Singer-actress Deanna Durbin, who was the highest paid actress of 1947, has died at the age of 91. Her son, Peter H. David, made the announcement in a newsletter to her fans, saying she died ‘a few days ago’.
Deanna started acting at the age of 14. She soon signed a contract with the struggling Universal and her first film, Three Smart Girls, saved the studio from bankruptcy. Her subsequent films were huge successes and she became a studio marketing tool. There were Deanna dolls, dresses and even books. In 1939, Durbin and fellow teen star Mickey Rooney were presented with Juvenile Academy Awards for their ‘significant contribution in bringing to the screen the spirit and personification of youth’.
She was a favorite of Winston Churchill and Benito Mussolini and Anne Frank had pictures of her on the wall while she and her family were hiding from the Nazi’s. As Deanna became an adult, she tried hard to lose her ‘girl next door’ image. But the studio fought her on this and the public did not accept her in these roles. In the meantime she had been married twice and had a little girl.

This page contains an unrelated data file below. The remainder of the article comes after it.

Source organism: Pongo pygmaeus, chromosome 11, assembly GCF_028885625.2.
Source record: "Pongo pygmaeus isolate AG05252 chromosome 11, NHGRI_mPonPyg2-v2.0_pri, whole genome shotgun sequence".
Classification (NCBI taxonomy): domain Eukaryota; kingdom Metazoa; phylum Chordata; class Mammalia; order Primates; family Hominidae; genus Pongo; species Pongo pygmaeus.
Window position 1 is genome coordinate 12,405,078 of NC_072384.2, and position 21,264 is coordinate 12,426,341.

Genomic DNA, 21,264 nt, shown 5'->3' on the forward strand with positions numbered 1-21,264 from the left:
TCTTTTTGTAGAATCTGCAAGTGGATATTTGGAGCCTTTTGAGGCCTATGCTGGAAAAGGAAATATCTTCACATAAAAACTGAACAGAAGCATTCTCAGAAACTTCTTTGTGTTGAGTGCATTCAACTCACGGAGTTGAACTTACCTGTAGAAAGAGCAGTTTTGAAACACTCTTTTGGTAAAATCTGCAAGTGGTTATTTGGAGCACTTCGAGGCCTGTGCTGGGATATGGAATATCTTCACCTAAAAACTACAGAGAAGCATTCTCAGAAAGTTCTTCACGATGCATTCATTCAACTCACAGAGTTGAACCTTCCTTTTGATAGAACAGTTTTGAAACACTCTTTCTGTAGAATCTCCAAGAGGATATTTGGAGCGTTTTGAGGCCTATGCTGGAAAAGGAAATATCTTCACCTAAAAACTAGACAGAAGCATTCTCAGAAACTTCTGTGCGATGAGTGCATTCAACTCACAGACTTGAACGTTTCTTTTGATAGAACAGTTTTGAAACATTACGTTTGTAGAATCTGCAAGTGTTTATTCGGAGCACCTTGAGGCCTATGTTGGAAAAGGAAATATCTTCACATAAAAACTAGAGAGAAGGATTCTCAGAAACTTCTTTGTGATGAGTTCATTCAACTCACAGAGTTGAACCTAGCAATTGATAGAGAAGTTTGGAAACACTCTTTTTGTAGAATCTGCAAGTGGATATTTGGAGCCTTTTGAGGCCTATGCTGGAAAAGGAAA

Deanna had always struggled with the publicity that she felt invaded her privacy, saying she ‘hated being in a goldfish bowl’. She realized she did not want her daughter to grow up in Hollywood and she had become desillusioned with showbusiness. She became involved with director Charles David and they had a son. In 1948 she made what was to be her last film, For the Love of Mary. In 1949, at the age of 29, the still very succesful Deanna married David, moved to France and never returned to the limelight again.
She gave one interview in the subsequent years, in 1983, in which she explained why she had left Hollywood, made it clear that she was a very happy woman and that she would not search the limelight again. Still, her fanbase grew over the years, keeping her Hollywood legacy alive.